PETALING JAYA: For years, driving played a big part in the daily routine of logistics executive Mohd Ismail.
All went well until he was “jolted” during a traffic mishap in 2017.
A police officer pointed out to him that his licence had expired two years earlier.
“It must have slipped my mind,” said Mohd Ismail, 42.
“Thankfully, that was the only untoward incident during the entire period I drove with an expired licence.”
In the case of office worker Rener Foo, he spent almost a month driving around without a valid licence.
“I was driving when someone asked about my birthday. It then struck me that my licence had lapsed a week earlier,” the 33-year-old said.
(The expiry date of a driving licence is usually set on the holder’s date of birth.)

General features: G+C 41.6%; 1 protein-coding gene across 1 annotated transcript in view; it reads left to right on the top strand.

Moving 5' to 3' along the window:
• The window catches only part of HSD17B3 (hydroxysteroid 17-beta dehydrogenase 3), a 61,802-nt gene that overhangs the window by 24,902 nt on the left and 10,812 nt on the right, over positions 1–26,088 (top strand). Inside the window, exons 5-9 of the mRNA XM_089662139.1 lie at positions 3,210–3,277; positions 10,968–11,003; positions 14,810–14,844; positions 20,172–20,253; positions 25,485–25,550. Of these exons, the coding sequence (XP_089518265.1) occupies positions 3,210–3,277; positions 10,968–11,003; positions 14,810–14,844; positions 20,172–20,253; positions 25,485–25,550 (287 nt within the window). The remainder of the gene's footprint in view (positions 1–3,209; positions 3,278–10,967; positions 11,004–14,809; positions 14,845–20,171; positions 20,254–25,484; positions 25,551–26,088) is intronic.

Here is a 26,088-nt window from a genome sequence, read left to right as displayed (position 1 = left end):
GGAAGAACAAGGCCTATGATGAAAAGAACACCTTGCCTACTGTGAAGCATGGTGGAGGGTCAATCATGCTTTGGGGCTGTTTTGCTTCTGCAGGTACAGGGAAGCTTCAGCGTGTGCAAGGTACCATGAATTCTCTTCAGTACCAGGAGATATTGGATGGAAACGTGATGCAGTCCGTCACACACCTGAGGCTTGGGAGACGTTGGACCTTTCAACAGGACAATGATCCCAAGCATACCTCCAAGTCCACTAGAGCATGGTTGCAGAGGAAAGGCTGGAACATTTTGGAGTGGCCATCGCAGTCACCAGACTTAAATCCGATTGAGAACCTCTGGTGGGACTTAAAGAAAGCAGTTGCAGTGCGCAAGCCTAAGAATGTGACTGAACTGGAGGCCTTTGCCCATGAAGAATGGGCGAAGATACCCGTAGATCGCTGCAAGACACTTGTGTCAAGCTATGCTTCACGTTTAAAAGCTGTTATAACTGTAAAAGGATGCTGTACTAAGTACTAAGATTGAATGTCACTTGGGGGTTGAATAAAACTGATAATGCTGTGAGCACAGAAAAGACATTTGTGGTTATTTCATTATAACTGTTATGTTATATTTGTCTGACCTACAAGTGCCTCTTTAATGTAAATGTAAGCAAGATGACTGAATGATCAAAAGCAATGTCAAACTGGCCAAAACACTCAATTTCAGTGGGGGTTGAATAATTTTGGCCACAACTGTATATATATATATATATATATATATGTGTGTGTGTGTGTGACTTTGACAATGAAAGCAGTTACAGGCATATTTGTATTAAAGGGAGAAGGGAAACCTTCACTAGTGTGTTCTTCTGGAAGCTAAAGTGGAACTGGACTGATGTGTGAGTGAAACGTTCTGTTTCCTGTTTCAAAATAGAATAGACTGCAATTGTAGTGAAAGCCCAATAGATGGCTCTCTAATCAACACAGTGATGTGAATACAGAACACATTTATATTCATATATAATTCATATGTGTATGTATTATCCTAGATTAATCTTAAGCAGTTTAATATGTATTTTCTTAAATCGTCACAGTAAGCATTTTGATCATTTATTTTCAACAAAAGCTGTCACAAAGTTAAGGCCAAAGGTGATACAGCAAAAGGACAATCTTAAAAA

Still, Foo did not get it renewed immediately. He claimed that it got dragged on because of work and other commitments.
Asked whether he was worried about being caught, he said: “I didn’t really drive far, so there was little chance of being caught at roadblocks.”
A marketing executive who wanted to be known only as Raj, 39, said working from home over the past few years made him forget to renew his licence.
“We returned to the office full-time this year, but the validity of the licence slipped my mind completely,” he said. He discovered about the expired licence only several weeks later when he had to fill up some official forms.
It appears that many Malaysians still prefer to have a physical driving licence despite the availability of the digital version.
Retiree MK Wong, 60, said he always keeps the physical licence in his wallet.
“It’s been that way since I first got my licence 40 years ago. It feels right to have the hard copy with me,” he said.
Software analyst Liyana Kamal, 29, said although the digital copy is convenient, she always keeps a photocopy of her original licence.
“There is also a screenshot of the digital copy in my phone when there is no Internet to show my digital driving licence,” she said.